'This new power to validate their own degrees will give colleges more flexibility'

A message from Martin Doel, chief executive of the Association of Colleges

Today is my first as the new chief executive of AoC. Though I have been involved in education and training for many years, latterly as the director of training and education across all three armed forces, I continue to be surprised by the sheer reach of further education.

Around 200,000 people study higher education in a college and more than half of all foundation degree students are taught by a college. By a neat coincidence today is the first day in which colleges can apply to validate their own foundation degrees, independent from universities.

Foundation degree courses usually take two years to complete, although part-time courses take longer. Most students sit the course while employed – the qualifications are designed in partnership with employers and are therefore popular with business. Tesco recently made headlines with the announcement that it will offer its retail managers a foundation degree validated by the University of the Arts, London and Manchester Metropolitan University.

This new power to validate their own degrees, which will only be granted to institutions that pass a rigorous application procedure, will give colleges more flexibility to meet employer needs. Universities sometimes take a long time to validate qualifications and employers often don't want to wait that long. Several colleges already have a strong track-record in this field. Newcastle College, for instance, offers more than 40 foundation degrees in business, health, performing arts and education, working alongside public and private sector employers such as the NHS, Newcastle Council, Thistle Hotel Group and Avecia Biotechnology. Havering College runs a foundation degree with the Ford Motor Company and another for teaching assistants with local primary and secondary schools.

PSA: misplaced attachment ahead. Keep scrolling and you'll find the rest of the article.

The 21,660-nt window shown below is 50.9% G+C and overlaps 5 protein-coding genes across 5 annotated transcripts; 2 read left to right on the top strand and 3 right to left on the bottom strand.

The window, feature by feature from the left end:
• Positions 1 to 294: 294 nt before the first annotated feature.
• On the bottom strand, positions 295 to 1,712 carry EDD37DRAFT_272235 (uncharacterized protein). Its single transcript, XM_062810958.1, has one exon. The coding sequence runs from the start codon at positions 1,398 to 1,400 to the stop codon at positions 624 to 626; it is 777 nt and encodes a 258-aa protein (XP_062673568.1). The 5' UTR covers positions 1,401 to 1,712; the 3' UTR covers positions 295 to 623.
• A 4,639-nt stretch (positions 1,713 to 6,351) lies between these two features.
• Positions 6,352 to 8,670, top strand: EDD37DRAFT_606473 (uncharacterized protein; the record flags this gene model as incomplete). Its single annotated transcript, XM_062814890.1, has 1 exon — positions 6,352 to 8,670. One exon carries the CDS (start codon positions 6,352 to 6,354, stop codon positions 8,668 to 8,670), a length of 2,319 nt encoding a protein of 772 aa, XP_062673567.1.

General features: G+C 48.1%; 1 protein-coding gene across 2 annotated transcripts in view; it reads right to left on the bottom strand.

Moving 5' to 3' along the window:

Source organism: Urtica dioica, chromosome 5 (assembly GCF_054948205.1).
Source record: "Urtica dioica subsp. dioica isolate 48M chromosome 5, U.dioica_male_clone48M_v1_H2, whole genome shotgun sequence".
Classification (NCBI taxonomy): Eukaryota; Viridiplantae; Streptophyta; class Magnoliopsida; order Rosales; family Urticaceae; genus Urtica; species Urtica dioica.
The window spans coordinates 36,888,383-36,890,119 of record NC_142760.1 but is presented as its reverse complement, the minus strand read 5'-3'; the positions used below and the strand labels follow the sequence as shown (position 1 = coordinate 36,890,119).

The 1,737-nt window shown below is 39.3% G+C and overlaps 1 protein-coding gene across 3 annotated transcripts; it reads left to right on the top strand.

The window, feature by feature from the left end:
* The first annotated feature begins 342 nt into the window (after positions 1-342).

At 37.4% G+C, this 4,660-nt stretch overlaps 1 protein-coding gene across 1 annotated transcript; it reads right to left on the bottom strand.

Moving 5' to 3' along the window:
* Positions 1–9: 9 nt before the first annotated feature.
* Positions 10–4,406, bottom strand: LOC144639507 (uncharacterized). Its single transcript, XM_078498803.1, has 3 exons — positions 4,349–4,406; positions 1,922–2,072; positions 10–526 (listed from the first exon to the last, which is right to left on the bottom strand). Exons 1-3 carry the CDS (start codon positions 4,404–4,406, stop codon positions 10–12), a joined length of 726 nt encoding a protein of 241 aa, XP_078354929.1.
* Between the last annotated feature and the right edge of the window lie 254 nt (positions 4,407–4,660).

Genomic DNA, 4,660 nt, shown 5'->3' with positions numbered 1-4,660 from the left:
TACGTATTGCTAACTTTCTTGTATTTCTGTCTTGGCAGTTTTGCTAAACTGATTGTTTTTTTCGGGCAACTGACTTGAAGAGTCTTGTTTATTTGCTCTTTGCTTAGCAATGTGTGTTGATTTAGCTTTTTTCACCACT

The range of courses is equally impressive and reflects colleges' drive to meet specific industry needs. The more notable include Bridgwater College's course in forensic science and archaeology, Blackpool and The Fylde's coastal conservation qualification, New College Durham's foundation degree in music management, an adventure tourism course provided by Bradford College, Newham College's railway engineering foundation degree and a computer games development qualification run by Runshaw College.

This new power for colleges is an important step towards increasing access for those who would not have traditionally entered higher education. It should also help to increase the number of alternative routes to university – a third of current students progress to higher learning, the vast majority on an honours degree.

In addition, this fresh opportunity reflects a general drive towards greater independence and self-regulation in the sector. That doesn't mean colleges want to emulate or take on the role of universities. Instead they will be looking to build on what is best about further education – flexibility, responsiveness, and accessibility.

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